In July 2001, Virginia’s Joint Legislative Audit and Review Commission (JLARC) released a legislatively mandated review of State aid to public libraries. The review looked at intended purposes of State aid to libraries and at the mechanisms used to determine the distribution of those funds. In general, the library community concurred with JLARC’s findings and was supportive of the Commission’s recommendations.
The Library of Virginia, the Virginia Library Association, the Virginia Public Library Director’s Association and local libraries looked forward to working with the legislature on implementing JLARC’s recommendations. However, the tragic events of September 11, 2001 changed the nation’s focus and put work on the JLARC recommendations on hold. The consultants were directed to review the JLARC recommendations as part of the current study.
The Joint Legislative Audit and Review Commission indicated that State aid to libraries was "…largely effective in achieving its objectives." Although the consultants generally agree with this conclusion, we offer the following observations. In structuring our response, we have used the categories used by JLARC in their Report Summary.
State Aid encourages the Maintenance of Standards and Local Support
We agree that State Aid has been invaluable in encouraging the maintenance of standards and in encouraging local support. Local libraries have been able to use State aid to leverage local investment in libraries. Furthermore, the potential loss or reduction of State aid has acted as a brake on the reduction of services below the required levels. However, we have already indicated that we believe that standards need to be strengthened. Expectations regarding the level and nature of services have changed over time and standards need to be revised to reflect this fact. We do not disagree with JLARC; rather, we believe that Virginia needs to increase its standards rather than just maintaining them. A strengthening of standards would likely require an increase in State funding as an incentive as well.
We also believe that the current level of State aid doesn’t do enough to encourage local investment. While the increase in local support documented by JLARC is impressive, much of the growth has been in burgeoning suburban areas rather than being distributed throughout the State. A higher level of incentive from the State would enable some of the roughly 40 libraries identified earlier as being "sub-standard" to gain much needed local support. Poor local support is the single factor most responsible for poor performance.
The Main Components of the Formula Should Be Kept and Updated
The three components of the State aid formula – population, square miles, and local expenditures – provide a sound foundation for the distribution of funds. This trio of factors has proven itself successful not just in Virginia but in several other states as well. JLARC’s assertion that these factors address both State goals and local needs is absolutely correct. We also concur with JLARC’s suggestion that the population and the expenditure caps should be lifted. However, the consultants would also caution that these steps must be taken in ways that do not exacerbate the equity situation.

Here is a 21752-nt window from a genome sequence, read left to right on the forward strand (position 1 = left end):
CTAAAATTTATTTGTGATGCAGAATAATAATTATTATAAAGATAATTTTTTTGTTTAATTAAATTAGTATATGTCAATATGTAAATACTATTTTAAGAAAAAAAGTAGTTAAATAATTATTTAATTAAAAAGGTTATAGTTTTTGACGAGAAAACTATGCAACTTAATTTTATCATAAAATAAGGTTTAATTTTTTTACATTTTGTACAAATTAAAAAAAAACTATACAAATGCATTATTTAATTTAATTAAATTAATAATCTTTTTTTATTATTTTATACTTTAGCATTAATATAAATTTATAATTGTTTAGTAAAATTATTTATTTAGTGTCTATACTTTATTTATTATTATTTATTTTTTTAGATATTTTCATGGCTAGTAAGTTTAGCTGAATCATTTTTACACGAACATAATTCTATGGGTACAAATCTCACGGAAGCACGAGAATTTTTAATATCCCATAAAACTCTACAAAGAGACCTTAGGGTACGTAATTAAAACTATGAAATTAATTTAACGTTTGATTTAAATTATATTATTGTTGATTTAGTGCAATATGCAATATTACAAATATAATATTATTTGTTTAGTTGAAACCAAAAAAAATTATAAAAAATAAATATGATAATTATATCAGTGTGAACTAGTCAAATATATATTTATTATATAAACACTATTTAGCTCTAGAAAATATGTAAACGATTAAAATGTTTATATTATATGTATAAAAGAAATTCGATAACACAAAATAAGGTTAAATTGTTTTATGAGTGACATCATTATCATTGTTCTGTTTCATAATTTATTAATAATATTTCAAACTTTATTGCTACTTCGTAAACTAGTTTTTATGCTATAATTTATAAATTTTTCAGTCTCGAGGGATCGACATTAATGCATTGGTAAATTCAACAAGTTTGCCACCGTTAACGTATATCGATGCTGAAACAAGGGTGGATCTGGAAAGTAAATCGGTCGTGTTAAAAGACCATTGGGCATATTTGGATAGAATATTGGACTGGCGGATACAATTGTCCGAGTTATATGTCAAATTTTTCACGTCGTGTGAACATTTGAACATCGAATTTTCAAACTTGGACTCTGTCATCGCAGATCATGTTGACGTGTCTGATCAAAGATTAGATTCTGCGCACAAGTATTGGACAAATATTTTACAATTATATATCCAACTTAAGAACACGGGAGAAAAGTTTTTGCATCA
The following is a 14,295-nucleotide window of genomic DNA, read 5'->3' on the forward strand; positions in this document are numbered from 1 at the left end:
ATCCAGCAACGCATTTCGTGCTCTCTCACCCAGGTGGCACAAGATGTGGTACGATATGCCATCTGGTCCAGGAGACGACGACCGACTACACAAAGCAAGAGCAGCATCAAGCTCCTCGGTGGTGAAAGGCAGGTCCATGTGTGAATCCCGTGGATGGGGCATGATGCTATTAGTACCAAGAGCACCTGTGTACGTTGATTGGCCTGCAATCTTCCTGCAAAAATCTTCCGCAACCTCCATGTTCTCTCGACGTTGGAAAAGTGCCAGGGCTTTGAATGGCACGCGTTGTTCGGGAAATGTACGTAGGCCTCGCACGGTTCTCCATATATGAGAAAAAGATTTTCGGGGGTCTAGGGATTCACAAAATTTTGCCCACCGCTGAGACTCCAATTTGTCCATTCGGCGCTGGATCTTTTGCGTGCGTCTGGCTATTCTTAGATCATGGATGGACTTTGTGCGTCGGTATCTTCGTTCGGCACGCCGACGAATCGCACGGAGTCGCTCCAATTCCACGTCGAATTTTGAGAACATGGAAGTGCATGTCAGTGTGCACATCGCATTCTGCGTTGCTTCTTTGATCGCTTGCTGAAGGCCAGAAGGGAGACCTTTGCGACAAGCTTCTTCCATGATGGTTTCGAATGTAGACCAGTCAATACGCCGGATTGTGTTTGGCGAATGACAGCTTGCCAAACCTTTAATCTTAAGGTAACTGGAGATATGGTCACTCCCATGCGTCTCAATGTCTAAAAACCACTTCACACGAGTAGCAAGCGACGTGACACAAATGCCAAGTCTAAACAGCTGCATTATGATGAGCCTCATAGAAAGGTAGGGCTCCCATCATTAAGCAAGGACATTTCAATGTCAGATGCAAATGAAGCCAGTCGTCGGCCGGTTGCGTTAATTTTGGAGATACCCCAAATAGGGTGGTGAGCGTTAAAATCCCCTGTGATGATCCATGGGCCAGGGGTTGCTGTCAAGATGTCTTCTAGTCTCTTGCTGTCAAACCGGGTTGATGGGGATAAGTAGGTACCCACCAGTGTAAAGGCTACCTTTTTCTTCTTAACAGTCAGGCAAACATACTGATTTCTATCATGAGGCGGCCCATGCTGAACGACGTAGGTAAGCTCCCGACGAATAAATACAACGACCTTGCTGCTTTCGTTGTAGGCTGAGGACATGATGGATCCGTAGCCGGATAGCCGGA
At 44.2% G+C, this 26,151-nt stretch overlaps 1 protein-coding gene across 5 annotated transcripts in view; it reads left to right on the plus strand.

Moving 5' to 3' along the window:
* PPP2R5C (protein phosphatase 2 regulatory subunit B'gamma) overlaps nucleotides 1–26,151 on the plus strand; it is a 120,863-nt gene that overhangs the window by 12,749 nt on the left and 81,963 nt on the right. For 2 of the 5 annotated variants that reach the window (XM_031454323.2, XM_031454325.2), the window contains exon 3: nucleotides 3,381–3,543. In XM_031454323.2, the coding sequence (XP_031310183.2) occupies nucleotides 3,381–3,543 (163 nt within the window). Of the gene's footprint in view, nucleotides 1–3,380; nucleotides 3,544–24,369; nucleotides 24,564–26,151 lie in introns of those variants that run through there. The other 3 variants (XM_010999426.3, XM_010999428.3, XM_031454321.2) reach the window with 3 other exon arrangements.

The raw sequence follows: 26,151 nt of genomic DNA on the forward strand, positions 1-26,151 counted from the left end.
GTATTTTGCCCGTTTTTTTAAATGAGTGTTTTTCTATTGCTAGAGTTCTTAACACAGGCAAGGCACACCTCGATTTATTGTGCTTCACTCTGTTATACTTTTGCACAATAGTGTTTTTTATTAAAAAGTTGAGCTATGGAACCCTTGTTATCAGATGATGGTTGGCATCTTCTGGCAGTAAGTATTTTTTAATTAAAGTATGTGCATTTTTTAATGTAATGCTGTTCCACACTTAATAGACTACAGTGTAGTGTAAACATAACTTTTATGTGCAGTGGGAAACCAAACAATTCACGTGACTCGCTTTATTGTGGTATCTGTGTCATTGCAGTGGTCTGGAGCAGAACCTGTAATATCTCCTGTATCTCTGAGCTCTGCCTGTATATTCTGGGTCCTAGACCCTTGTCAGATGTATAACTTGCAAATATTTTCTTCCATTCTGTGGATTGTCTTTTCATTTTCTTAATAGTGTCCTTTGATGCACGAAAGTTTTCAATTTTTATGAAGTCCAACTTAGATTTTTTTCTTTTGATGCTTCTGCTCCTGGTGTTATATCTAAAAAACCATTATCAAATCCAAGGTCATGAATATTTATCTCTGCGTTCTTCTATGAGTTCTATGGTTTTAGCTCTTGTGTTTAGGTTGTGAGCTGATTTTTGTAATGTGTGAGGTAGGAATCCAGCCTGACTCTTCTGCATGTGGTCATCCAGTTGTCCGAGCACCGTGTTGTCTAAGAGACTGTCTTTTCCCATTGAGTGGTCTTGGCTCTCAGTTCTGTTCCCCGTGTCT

Rapidly growing areas typically find their funding lagging population growth and the demand for services that this entails. The population cap potentially penalizes libraries in this situation. At the present time, only Fairfax County is faced with the dilemma of rapid growth and a population in excess of 600,000. However, this penalty could apply to other areas of the State in the future. It is sensible to remove this restriction while the cost of doing so is relatively low.
The removal of the expenditure cap is considerably more complex as well as being considerably more costly to address. A complete removal of the expenditure cap is probably impractical because of the nearly tripling of State aid that it would involve. However, the fact that the local expenditures cap has not been adjusted for fifteen years means that more and more libraries have been affected by the cap. JLARC proposed several alternatives for addressing the situation and seemed to favor the idea of applying a 3% inflationary rate per year starting with 1990. While this is a practical compromise, it fails to recognize that much of the growth in local expenditures is not due to inflation alone. Rather, significant growth is due to the fact that population growth has required additional expenditures simply in order to maintain service levels. The consultants believe that adjustments at regular intervals (perhaps every five years and starting with an initial adjustment) should be factored into State aid calculations. Consumer Price Index adjustments could be made in the intervening years to ensure that the cost of the five year adjustment is more feasible. Furthermore, we believe that the removal of the caps should be "triggered" by authorization and appropriation of funding to address the equity of access issue.
The JLARC Report also discussed the "regional bonus" available to libraries serving multiple jurisdictions. While some areas of the State that are not served by regional libraries take exception to the supplemental funding for regional systems, the consultants believe that this provision of the State aid formula is necessary to ensure the continuation of these larger units of service. Any reversion to smaller independent libraries would represent a setback in the development of quality library services. In fact, in the consultants’ opinion, there are still a number of libraries in Virginia that would benefit from participation in a larger unit of service.
Larger units of service do not guarantee higher quality service; however they do provide opportunities for economies of scale and greater coordination of services that make it far more likely that enhanced services will be available. Additional efforts should be made to encourage regionalization in the areas that could still derive a benefit from consolidated governance. Other efforts to achieve economies of scale should also be encouraged through grants and incentives. This would include efforts to build shared automation systems that serve multiple jurisdictions, regional coordination of continuing education opportunities, and the sharing of specialty staff (e.g., technology support staff, young adult librarians, etc.).
Local Ability to Fund Library Services Could Be Addressed